Leading a successful feed and grain business today is no small task. With commodity prices at or near historic highs, a world economy perched on the edge of another recession, and a political process so divided and contentious that few real solutions have been forthcoming, “planning for the future” can sound a bit like a pipe dream. Despite these challenges, most would argue that these are heady times for agriculture, especially the crop-related industries. Livestock looks a bit different, but even the livestock industry can get excited about the prospects of global demand for animal protein. Long-term issues such as feeding and enhancing the diets of 9 billion people, addressing energy security issues, providing substitutes for petroleum-based industrial products, and doing all this on existing acreage and with even more modest environmental impacts and resource utilization suggests a bright future for the agricultural industries.
But, no matter how positive the long-term story, firms must survive (and thrive) in the short run. Balancing this need to adapt for the long term, with the need to execute in the short run is not an easy thing to do. A McKinsey Quarterly article by Eric Beinhocker quotes work done at the University of Memphis and the University of Texas-Austin that looked at 6,772 companies over 23 years (E. Beinhocker, “The Adaptable Corporation,” McKinsey Quarterly 2006). Only 5% were able to deliver ‘superior performance’ for 10 years or more. Most firms studied enjoyed short bursts of strong performance, but lost their way once the business environment shifted.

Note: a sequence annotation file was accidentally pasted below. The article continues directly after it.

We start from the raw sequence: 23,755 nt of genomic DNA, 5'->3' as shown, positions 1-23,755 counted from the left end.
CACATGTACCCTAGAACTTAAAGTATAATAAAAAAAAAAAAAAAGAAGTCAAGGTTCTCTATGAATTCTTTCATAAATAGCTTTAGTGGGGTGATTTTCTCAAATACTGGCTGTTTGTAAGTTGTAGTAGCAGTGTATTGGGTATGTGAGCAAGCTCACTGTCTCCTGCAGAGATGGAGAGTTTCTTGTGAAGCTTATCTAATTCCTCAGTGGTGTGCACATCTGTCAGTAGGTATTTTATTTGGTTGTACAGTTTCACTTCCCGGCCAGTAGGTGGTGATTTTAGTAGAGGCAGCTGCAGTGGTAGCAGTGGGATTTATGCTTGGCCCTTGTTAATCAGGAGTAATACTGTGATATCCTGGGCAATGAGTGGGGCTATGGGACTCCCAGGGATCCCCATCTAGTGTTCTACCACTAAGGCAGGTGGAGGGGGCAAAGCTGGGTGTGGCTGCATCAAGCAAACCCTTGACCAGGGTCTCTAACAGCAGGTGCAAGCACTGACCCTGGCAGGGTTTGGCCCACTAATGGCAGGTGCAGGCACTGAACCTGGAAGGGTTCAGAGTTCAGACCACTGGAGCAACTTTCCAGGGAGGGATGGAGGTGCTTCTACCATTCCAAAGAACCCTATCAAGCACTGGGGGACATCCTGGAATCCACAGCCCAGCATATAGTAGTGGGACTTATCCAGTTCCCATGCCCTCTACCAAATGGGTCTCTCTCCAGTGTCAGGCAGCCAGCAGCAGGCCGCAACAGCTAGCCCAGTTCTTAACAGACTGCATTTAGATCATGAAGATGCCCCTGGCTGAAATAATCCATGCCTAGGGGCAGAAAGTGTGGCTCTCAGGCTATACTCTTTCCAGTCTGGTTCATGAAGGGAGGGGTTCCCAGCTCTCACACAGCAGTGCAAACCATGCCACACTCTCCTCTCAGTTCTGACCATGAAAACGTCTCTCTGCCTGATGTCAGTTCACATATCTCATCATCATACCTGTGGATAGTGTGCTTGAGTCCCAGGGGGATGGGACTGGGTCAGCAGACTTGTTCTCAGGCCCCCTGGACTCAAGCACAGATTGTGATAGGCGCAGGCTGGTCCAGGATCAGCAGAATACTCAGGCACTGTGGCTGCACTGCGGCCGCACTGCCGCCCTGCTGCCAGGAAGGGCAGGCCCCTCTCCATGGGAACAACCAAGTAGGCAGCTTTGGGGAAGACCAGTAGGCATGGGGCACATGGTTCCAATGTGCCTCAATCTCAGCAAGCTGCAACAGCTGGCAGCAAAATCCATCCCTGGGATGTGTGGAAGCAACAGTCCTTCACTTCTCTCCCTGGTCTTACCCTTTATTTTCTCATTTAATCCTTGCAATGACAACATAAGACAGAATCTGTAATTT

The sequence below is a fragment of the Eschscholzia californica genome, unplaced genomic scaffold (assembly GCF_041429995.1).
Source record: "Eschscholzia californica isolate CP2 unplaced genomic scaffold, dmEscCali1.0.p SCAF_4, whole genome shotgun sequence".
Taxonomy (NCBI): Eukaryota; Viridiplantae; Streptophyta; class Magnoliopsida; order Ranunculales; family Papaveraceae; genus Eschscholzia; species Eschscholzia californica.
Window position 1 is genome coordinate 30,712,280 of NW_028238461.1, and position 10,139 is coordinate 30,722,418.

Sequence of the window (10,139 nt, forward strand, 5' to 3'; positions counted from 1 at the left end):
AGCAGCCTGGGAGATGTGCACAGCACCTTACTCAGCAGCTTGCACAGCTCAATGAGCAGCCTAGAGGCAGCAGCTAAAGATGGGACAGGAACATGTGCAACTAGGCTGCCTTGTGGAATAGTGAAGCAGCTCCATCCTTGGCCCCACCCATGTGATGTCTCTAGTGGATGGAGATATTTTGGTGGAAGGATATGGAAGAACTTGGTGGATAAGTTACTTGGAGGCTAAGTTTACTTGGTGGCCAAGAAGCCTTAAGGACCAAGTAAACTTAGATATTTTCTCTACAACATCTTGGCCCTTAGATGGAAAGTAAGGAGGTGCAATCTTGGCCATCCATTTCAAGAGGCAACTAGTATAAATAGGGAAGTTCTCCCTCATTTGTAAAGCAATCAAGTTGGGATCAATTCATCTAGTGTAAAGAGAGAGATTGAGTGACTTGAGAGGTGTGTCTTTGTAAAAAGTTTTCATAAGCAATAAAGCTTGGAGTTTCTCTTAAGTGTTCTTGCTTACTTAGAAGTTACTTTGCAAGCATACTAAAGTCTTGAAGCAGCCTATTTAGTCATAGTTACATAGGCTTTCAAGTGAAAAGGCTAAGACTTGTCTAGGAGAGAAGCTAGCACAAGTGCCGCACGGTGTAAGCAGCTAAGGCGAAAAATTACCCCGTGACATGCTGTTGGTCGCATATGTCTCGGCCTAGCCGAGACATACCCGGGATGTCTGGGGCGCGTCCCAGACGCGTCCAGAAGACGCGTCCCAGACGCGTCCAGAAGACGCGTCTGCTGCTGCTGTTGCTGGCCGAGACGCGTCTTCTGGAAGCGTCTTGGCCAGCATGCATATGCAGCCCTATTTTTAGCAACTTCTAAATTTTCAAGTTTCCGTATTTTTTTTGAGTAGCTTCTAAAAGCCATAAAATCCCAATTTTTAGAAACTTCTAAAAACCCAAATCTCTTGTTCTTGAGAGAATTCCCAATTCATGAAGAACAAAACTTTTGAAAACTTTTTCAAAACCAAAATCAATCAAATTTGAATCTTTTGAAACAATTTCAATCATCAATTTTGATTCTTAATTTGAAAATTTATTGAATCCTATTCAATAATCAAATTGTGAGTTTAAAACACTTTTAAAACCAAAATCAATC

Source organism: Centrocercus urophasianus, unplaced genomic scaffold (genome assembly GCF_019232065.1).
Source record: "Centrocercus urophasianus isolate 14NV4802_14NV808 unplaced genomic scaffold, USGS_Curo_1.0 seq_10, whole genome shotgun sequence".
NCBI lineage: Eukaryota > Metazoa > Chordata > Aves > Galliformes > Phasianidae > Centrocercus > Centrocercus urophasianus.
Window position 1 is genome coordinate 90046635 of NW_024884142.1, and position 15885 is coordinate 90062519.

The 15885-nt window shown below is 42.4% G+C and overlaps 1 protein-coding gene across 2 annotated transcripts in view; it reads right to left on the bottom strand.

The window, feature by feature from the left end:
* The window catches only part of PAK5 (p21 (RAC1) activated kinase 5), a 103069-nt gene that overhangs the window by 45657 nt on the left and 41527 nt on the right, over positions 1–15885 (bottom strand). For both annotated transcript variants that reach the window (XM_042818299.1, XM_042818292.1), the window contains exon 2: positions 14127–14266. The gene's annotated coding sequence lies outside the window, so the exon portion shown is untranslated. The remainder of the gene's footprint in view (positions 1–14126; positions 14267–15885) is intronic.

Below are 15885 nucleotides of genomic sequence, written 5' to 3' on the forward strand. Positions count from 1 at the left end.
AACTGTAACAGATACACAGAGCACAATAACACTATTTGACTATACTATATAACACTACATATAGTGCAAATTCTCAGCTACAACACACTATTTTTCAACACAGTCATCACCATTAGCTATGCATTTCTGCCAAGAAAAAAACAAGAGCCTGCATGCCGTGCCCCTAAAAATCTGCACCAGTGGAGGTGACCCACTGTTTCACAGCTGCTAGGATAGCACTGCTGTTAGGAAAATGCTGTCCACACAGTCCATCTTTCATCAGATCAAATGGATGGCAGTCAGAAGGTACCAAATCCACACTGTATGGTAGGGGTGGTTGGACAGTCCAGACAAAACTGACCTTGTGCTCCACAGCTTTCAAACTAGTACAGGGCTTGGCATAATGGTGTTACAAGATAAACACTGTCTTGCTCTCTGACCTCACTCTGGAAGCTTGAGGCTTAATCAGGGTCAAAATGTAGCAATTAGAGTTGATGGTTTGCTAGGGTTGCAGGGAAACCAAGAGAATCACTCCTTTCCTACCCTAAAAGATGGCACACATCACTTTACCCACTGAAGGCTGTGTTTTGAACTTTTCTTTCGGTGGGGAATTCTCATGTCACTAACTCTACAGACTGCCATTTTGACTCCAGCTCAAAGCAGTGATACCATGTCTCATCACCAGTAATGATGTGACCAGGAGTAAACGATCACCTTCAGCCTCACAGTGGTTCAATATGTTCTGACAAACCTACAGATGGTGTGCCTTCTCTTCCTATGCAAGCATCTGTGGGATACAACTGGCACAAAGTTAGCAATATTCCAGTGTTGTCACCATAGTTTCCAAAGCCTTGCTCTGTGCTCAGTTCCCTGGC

Why is it so hard to balance the need to execute today with the need to innovate for tomorrow? Part of the story is that it takes different skills and capabilities to do these two things well. Think about a successful innovator and you think of flexibility, research, creativity, experiments, failures, risks, and so on. Think about a firm known for execution and you think of process, focus, efficiency, standardization, limited choice, scale, etc. Just a quick review of these skills and capabilities starts to explain the challenge.
Beinhocker takes a deeper look. He would also suggest that another reason innovation for the future is hard is what he calls “the double-edged nature of experience.” As we grow as managers, we accumulate more and more experience with different situations. We then draw on these collected experiences for guidance in new situations. This works well as long as the new situation is somewhat similar to the current situation. But, put us in a “brave new world” where everything/most things are different, and our experience can become a burden and limit our creativity as we struggle to apply our experience base to a situation where it does not fit. An example might be determining how to use social media to connect with our customers (see our recent Manager’s Notebook column — “How to Work with the Facebook Generation,” June/July 2011). The set of technologies, the generational issues with utilization, and the interface with more traditional marketing, among others, make navigating here difficult for the veteran marketer.
Another issue here is something that management scholars call “path dependence.” The idea is pretty simple: Who we are affects who we can be. If we operate a string of country elevators scattered over the western part of our state, those physical assets say a lot about our future strategy. It is certainly true that given enough time and money, anything can be changed. However, for most organizations, this idea of path dependence does put some bounds around what we can and cannot do as we adapt to an evolving marketplace.
While obviously challenging to do well, this idea of doing things right today while laying the foundation for tomorrow is a fundamental goal of feed and grain firms that want to be successful today and tomorrow. And, balancing these somewhat competing ideas does come down to human talent. What can you do as a leader in your organization to ensure your team is not only successful today, but laying the foundation for a successful future? Let’s take a look at some ways you can help your team be great today and tomorrow.